Cam Newton

QB · Auburn
In terms of breakout stars, it doesn't get much better than this. Newton entered the 2010 season with a shorter bio in the official Auburn media guide than the Tigers' long snapper. By the end of a magical season, he'd helped guide the Tigers to a BCS Championship, earning the Heisman Trophy along the way. A highly-touted recruit, Newton originally signed with the University of Florida, but chose to transfer when it became apparent that Tim Tebow would return for his senior season. Wanting to play immediately, Newton transferred to Blinn College in Texas, where he accumulated 3,488 all-purpose yards and scored 38 combined touchdowns while leading the Buccaneers to the 2009 NJCAA championship. Pursued by all of the major colleges following his tour with Blinn, Newton appeared headed towards Mississippi State due to his relationship with head coach Dan Mullen, formerly Newton's offensive coordinator and quarterbacks coach with the Gators. Instead, he selected Auburn, emerging as the best player in college football. Newton was an unstoppable force in Gus Malzahn's spread option offense, passing for 2,874 yards and 30 touchdowns (against only seven interceptions) and rushing for another 1,473 yards and 20 scores. He joined Tebow and Nevada quarterback Colin Kaepernick as the only players in NCAA history to throw for 20-plus touchdowns and rush for 20-plus touchdowns in the same season. As gaudy as Newton's production was at the collegiate level, there are significant concerns about his ability to translate his skills to the NFL, especially considering that he's only started one season at the FBS level. Newton wasn't asked to make complicated pre- and post-snap reads in Malzahn's offense and hasn't demonstrated the consistent accuracy scouts would like. His upside, however, is tantalizing, especially in a draft lacking a sure No. 1 quarterback. If Newton can convince teams of his ability to mentally handle the conversion to the NFL as well as answer their questions about his off-field decisions, Newton could wind up as a top 10 pick in the 2011 draft.


An area of legitimate concern. Takes virtually all of his snaps out of the shotgun and while he clearly has the athleticism to handle dropping back from center, will be making the difficult transition of doing so while making multiple reads of the defense -- something he wasn't often asked to do at Auburn. Possesses an efficient, over the top release with good follow-through. Generally steps into his throws, though he will too often fail to do so when on the move. Stops his feet and will shotput throws, leading to passes fluttering and coming up short.

reading defenses

Another area of concern. Was only asked to make 1-2 reads at Auburn before having free reign to tuck the ball and run with it. Rarely was challenged with complicated blitz packages as collegiate defenses typically were more worried about protecting against the run. Essentially will be asked to make twice as many reads in half as much time in the NFL.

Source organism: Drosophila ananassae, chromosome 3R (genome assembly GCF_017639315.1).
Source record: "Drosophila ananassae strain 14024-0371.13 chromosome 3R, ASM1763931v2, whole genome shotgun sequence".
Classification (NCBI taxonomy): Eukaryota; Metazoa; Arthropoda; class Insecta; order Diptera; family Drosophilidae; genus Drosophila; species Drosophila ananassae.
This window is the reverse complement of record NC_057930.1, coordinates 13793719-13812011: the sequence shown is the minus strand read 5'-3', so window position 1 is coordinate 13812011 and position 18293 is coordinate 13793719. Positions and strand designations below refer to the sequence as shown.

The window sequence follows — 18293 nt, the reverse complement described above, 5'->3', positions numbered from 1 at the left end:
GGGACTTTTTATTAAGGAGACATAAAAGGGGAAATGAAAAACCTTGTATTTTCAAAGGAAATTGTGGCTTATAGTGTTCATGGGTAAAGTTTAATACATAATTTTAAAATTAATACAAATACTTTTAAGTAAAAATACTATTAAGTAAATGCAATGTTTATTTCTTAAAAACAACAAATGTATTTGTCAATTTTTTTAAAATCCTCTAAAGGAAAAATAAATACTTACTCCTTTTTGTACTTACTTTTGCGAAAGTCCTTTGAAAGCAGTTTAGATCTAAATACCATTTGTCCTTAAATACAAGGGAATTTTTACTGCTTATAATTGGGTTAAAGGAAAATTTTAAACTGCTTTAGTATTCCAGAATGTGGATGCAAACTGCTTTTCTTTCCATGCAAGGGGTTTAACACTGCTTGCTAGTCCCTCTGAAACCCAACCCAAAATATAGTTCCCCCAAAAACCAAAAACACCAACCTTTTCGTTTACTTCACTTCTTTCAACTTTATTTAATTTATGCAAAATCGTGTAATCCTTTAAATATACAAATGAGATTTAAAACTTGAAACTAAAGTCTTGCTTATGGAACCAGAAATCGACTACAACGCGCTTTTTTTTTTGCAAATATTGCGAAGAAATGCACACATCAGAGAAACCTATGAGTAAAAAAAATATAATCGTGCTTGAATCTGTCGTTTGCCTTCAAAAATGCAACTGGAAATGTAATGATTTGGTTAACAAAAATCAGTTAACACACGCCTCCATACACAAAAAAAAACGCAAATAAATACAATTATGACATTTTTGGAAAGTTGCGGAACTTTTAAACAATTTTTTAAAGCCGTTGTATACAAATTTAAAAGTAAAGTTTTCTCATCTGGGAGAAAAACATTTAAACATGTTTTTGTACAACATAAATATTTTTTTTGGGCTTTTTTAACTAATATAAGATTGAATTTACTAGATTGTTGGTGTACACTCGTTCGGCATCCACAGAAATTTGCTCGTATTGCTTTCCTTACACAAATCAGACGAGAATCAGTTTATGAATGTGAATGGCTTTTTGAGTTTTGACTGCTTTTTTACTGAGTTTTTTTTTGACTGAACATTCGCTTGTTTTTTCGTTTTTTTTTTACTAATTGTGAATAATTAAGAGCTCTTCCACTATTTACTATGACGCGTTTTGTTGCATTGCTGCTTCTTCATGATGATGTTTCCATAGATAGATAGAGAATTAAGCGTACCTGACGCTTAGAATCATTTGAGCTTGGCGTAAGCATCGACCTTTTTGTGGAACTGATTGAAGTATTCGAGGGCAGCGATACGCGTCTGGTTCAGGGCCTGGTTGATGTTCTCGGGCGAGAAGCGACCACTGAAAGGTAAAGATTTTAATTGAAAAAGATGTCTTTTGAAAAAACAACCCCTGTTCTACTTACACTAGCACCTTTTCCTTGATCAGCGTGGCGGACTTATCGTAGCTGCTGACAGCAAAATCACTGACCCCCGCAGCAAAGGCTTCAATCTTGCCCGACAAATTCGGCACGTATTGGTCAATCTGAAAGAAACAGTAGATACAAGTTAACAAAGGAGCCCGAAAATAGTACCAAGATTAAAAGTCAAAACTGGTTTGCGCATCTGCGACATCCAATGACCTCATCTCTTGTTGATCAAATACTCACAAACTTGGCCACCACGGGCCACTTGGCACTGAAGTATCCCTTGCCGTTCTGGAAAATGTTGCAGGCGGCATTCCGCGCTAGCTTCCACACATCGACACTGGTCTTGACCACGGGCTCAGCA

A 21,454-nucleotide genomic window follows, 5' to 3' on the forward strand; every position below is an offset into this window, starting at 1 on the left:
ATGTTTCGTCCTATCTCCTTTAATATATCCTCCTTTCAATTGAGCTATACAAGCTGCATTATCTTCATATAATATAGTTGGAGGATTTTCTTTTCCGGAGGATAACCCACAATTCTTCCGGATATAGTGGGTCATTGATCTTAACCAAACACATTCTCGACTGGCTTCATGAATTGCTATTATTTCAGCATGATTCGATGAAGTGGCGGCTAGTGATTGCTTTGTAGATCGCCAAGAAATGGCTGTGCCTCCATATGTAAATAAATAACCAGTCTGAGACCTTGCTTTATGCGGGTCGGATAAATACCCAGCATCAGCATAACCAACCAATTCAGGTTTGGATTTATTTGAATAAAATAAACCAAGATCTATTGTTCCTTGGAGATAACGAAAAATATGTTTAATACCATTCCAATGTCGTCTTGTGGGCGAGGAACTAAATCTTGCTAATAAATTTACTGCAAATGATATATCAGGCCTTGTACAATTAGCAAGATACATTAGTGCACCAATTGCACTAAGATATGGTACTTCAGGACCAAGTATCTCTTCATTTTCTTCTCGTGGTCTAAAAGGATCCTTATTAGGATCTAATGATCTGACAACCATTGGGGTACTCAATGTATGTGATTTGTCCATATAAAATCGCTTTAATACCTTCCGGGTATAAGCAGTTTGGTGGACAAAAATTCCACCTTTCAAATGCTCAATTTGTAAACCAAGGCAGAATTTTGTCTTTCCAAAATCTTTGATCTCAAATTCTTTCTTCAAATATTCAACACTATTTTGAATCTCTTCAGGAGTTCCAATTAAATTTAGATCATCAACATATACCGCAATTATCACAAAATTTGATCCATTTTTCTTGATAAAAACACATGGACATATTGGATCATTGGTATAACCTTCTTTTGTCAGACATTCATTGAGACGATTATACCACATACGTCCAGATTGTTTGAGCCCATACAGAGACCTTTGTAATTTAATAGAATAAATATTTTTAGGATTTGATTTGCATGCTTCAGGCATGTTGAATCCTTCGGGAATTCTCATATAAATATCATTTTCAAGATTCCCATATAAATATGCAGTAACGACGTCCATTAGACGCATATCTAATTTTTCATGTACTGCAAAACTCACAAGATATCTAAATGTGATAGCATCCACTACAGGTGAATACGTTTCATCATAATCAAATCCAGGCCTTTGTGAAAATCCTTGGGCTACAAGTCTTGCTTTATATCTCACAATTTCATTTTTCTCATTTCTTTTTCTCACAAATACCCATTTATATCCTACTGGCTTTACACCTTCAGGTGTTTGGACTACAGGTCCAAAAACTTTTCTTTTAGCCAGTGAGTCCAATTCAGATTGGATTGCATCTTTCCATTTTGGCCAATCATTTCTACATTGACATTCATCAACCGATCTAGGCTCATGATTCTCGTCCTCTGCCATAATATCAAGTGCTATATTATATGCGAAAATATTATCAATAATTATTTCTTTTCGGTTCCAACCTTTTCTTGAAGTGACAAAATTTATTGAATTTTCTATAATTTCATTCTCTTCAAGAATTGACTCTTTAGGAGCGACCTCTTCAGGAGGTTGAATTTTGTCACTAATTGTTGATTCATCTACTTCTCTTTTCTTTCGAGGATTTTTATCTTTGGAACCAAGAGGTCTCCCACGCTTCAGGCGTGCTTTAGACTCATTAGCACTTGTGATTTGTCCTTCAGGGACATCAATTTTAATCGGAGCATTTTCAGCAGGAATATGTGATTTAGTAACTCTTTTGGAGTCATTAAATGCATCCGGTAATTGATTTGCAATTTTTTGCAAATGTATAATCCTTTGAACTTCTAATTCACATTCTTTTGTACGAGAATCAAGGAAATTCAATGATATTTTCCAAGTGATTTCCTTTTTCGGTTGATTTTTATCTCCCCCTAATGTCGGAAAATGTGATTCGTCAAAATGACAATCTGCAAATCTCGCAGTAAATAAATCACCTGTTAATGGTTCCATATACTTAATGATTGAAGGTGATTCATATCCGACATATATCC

arm strength

Possesses plenty of arm strength to make every NFL throws. Can zip the slant and deep out through tight windows. Good strength to complete passes even with defenders draped over him. Can flick the ball 50 yards downfield without significant windup, and closer to 70 when he does.


Scouts question whether he has the football intelligence necessary to handle the myriad of formations and adjustments to be successful in a pro offense. Though his football IQ has been questioned, scouts rave about his poise on and off the field, as well as his leadership ability. Quickly emerged as Auburn's unquestioned leader. Despite his leadership, teams will have to do their homework on Newton's off-field behavior. Was arrested while at Florida for possession of a stolen laptop computer. He and his father were infamously investigated for their role in a pay-for-play scheme at Mississippi State that endangered Newton's eligibility and Heisman candidacy. The NCAA and SEC chose not to suspend Newton due to a lack of evidence that he had knowledge of his father courting payment in exchange for his son accepting a scholarship offer.

on the move

Clearly his greatest trait. Buys time in the pocket while keeping his eyes downfield. Can elude defenders in tight quarters due to good elusiveness for the position. Rare acceleration. Possesses a second gear to sneak through cracks in the defense and break away. Possesses rare strength and size. Can bowl over defenders to gain yardage. Every bit as dangerous as a runner as he is a receiver. Capable of completing throws with defenders draped on him.


Generally demonstrates good accuracy, though he is inconsistent in the all important intermediate areas. Good ball placement on underneath routes and when hitting the back on the swing pass when he sets his feet. Among his best attributes is his deep ball accuracy. Possesses very good touch and trajectory on the long ball, showing the ability to drop it in the bucket from 50 yards out. Shows the ability to step into his throws and fire the slant, post and deep out passes, though his accuracy drops when he's forced to move his feet. Doesn't always reset, making quick tosses that are primarily "arm" throws.

Participated in the inaugural All-American Offense-Defense All-American Bowl for Team East following his senior season

His squad won the game, 28-14

One of nine quarterbacks in the Atlanta Journal-Constitution's Super Southern 100

As a junior, completed 62.4 percent of his passes for 2,500 yards and 23 touchdowns

Threw just nine interceptions and rushed for 638 yards and nine TDs.

Born May 11, 1989

Son of Cecil and Jackie Newton.

Physical Attributes:

Proj Rd: 1.0
Height: 6-5
Weight: 248.0
Forty: 4.56
Arm: 9.875
Hand: 33.75
Wingspan: --

Pro Day Results:

Cone: --
Bench: --
Shuttle: --
10: --
20: --
40: --
BJ: --
VJ: --

Combine Results:

Cone: 6.92
Bench: --
Shuttle: 4.18
10: 1.58
20: 2.6
40: 4.56
BJ: 10'06"
VJ: 35.0